I was initially annoyed at your posting on the situation at NRO, but now I understand. I grew up admiring William Buckley and half hoping to someday write for his distinguished journal. After reading the entire exchange on immigration you posted, I would not bother to engage with or respond to the adolescents who run that magazine today. I had no idea how far it had declined! It’s like watching a semi-literate evangelical from a store-front church edit Aquinas. It isn’t only the flight from conservatism but from any meaningful dialogue or criticism. Any old, high Leftist intellectual was more informed by history, literature and philosophy than today’s NR. I get more out of Granta reprints from the seventies. I feel somehow abandoned, as if betrayed by someone I thought a friend or ally. I now understand your exasperation at “J-Pod’s” (that alone) ascendancy. Wow!

LA replies:

But weren’t Krikorian and Derbyshire making good arguments (as I’ve said, Derbyshire though not a conservative will continue to say useful things about immigration from time to time)? You make it sound as though everyone was on a low level of debate, rather than just J-Pod.

C. writes:

There weren’t even many immigrants clamoring to get in during the Thirties, as Steve Malanga has pointed out, because there was not enough work! There were refugees, of course, and that is what John P is really thinking about.

Steven Warshawsky writes:

My understanding (however limited) is that the Great Depression was primarily a monetary phenomenon. That is, the collapse of the money supply (e.g., widespread bank closures, the Fed’s tight money policy) brought the commercial economy to a halt. The problem was not a lack of labor or resources or factories or productive capacity—as we saw once the government started pumping cash into the economy with defense-related spending. Money is the mechanism of exchange that greases the workings of the market. True, too much (or too fast an increase) in the money supply degrades the integrity of the money supply and reduces purchasing power (i.e., inflation). But a money supply that is too small renders commercial operations difficult or impossible. Podhoretz’s point about tariffs is pertinent to the extent that tariffs caused a reduction in overall economic activity, which had further negative effects on the money supply. The economy went into depression, in short, because people stopped engaging in robust economic activity, which largely was due to a collapsing money supply. The lack of mass immigration had nothing to do with the Great Depression. Again, the American economy boomed during World War Two, despite essentially no immigration during those years.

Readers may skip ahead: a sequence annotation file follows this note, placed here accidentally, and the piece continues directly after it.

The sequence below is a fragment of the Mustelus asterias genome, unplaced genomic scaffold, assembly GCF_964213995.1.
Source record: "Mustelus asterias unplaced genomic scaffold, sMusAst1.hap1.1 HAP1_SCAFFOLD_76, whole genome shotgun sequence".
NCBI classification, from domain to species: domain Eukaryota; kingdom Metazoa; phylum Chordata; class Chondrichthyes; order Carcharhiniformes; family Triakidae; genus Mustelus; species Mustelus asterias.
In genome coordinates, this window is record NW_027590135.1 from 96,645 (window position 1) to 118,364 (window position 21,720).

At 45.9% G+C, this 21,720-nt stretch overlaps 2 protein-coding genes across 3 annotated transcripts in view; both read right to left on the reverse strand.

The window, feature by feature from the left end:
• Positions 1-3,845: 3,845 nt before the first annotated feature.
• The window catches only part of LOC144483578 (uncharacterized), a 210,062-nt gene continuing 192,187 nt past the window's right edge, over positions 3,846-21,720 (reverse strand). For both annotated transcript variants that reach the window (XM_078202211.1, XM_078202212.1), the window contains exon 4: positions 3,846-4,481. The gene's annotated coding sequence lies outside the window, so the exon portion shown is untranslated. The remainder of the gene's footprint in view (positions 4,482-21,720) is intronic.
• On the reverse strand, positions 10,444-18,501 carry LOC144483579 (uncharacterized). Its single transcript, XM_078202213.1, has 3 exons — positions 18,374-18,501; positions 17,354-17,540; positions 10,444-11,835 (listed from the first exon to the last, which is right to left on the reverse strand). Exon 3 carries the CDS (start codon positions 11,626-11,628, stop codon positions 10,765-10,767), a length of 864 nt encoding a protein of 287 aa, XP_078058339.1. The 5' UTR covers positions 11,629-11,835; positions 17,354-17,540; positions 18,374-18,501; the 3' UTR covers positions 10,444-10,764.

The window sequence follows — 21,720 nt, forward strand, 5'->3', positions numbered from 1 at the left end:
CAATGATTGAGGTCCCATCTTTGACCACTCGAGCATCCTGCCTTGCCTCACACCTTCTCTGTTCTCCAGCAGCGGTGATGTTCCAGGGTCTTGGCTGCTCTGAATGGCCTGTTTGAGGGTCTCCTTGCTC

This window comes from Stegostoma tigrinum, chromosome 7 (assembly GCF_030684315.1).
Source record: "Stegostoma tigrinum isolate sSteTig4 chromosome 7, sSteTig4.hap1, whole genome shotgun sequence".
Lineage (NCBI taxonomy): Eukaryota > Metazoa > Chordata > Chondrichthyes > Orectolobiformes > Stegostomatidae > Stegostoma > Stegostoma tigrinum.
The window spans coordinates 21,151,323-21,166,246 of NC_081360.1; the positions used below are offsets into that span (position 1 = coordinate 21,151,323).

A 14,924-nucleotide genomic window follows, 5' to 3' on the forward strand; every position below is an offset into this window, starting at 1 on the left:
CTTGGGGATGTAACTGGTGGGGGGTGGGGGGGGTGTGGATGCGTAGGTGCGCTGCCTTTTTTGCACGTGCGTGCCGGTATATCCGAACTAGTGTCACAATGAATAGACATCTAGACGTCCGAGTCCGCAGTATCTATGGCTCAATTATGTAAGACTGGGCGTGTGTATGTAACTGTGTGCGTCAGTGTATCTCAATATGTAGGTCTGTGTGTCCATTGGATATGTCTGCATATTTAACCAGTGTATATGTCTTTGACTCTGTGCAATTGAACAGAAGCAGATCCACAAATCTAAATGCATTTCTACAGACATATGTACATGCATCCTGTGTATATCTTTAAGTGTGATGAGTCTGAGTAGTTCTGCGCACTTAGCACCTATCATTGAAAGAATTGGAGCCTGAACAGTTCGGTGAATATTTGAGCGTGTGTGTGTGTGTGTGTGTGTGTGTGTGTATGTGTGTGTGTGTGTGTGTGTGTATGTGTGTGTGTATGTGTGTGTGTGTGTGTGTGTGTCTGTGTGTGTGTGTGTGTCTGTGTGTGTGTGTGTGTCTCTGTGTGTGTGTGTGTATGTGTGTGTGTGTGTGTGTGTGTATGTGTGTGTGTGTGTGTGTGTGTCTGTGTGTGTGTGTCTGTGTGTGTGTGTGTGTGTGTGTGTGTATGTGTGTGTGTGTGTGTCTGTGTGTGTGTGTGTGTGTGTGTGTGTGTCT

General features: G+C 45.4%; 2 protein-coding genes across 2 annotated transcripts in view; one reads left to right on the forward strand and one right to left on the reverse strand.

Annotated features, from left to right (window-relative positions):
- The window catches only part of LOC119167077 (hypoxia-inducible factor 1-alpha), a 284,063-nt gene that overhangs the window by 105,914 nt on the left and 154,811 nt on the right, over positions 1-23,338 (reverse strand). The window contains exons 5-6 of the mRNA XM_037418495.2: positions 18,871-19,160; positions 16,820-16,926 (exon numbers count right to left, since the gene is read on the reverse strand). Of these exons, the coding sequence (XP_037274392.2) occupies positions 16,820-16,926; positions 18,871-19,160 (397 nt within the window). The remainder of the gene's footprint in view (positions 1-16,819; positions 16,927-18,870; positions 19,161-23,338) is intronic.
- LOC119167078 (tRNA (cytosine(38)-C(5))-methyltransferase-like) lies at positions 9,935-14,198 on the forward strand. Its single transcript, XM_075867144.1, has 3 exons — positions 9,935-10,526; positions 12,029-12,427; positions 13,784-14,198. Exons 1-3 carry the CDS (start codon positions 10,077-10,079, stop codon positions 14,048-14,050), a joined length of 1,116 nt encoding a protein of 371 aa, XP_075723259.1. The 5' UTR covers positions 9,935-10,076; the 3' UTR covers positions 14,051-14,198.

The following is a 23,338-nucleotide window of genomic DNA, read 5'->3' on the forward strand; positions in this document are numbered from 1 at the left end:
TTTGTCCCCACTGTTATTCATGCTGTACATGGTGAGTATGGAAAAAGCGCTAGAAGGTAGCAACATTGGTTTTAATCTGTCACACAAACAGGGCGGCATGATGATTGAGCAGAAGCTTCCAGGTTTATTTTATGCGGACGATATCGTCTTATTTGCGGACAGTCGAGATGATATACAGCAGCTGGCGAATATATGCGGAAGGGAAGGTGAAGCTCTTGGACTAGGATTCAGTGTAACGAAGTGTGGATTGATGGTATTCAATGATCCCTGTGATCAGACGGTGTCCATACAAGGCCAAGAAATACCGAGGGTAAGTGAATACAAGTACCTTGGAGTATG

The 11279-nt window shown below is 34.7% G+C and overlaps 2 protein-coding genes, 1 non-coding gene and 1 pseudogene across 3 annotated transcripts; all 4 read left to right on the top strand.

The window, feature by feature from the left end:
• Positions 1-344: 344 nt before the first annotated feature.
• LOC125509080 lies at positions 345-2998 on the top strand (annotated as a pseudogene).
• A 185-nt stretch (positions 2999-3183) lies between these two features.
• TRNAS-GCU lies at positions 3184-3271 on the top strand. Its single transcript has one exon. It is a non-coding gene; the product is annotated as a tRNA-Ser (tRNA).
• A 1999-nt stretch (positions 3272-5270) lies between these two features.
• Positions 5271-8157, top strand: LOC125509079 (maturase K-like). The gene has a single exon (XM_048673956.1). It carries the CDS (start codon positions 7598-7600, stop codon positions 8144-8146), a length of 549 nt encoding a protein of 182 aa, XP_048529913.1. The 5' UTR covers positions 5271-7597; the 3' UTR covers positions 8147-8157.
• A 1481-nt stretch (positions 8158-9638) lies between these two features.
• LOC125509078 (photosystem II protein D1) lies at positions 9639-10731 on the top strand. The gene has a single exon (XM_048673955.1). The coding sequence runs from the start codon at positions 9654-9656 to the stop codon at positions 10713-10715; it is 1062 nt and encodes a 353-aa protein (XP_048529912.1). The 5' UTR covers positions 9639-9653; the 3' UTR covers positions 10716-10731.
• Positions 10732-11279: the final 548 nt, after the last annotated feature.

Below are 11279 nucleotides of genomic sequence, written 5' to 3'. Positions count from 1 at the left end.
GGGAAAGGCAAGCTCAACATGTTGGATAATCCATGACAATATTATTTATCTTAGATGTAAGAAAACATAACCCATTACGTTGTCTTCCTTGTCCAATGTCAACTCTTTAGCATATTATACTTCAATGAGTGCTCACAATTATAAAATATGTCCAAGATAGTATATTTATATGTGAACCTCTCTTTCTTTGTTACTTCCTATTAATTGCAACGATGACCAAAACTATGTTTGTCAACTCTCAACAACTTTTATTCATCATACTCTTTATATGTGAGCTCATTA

This display of ignorance and arrogance by one of the supposedly leading intellectuals of our day (isn’t that what being editor of Commentary signifies?) is truly amazing.

N. writes:

It seems obvious in light of the last exchange that John Podhoretz sees all immigration issues, and possibly all issues, through the lens of his religion. He clearly is blaming the 1920s restriction for the deaths of Jewish people in Europe, for example, with his line about “perished in gas chambers.” So it was, to him, the responsibility of the United States to protect and succor Jewish people from Europe then and apparently today as well. No matter that the restriction was good for America, it wasn’t good for John Podhoretz’s tribe, therefore it was a bad thing a priori.

One cannot help but observe that this mindset holds the good of one group of people above the good of the United States. While it is not unique to John Podhoretz and his tribe, to be sure, one finds this mindset all over the place irrespective of religion, skin color, etc. the fact remains that ravings such as Podhoretz have written in the Corner are fuel for the ravings of anti-Jewish conspiracy theorists and propagandists.

LA writes:

He’s going to see every immigration issue through the filter of the Holocaust. Once again, Hitler, dead for 62 years, seems to be the master spirit of our age. He half destroyed civilization through Nazism, and now the job is being completed by means of the hyper liberalism which is a reaction to Nazism.

Bob Vandervoort writes:

I enjoyed reading the end of your post, about how JPod sees everything through the lens of a resurgent Hitler and Holocaust emerging somewhere.

“He’s going to see every immigration issue through the filter of the Holocaust. Once again, Hitler, dead for 62 years, seems to be the master spirit of our age. He half destroyed civilization through Nazism, and now the job is being completed by means of the hyper liberalism which is a reaction to Nazism.”

Which makes me ponder, as I occasionally have, how do we defeat these far-flung arguments that emerge on both the anti-white left and anti-white (or at a minimum race-neutral) right? In the case of JPod, he’s clearly part of the anti-white right.

Sensible race realists and pro-Western Civ nationalists of good will are always having these arguments thrown back at us: this leads to Hitler! You would have supported slavery! Etc.

You note WWII has been over for more than 60 years, yet it still haunts and limits our perspectives on things. This is not likely to change in the near future. Consider the War Between the States—this war has been over since 1865, and yet it still rages on. The South, and all whites are still put on the defenseive by the issue of slavery that surrounded it.

Our side still hasn’t come up with decent arguments to counter it, or so it seems.

LA replies:

The problem Mr. V. points to is real and fundamental. As I’ve said many times, we cannot successfully counter those modern liberal arguments that are aimed at crippling us unless we ourselves stand on ground separate from modern liberalism and redefine the premises of the discussion in non-liberal terms. So long as we accept the liberal premises, the liberals win.

What I am speaking of is not a justification of slavery, but a race-realist argument based on a sympathetic understanding of the real dilemma faced by the Americans living at the time, which no one had a solution to. I’ve said it before, and I’ll say it again, any conservative politics that shies away from the reality of race differences is not a serious conservative politics, because it will always be steamrolled by the demonizing liberal arguments to which Mr. V. is referring. The test of an effective traditionalist is that the person is no longer intimidated by the racism charge, and has an effective and moral answer to it (not an amoral answer, like much of the white right).

Posted by Lawrence Auster at October 19, 2007 12:59 PM | Send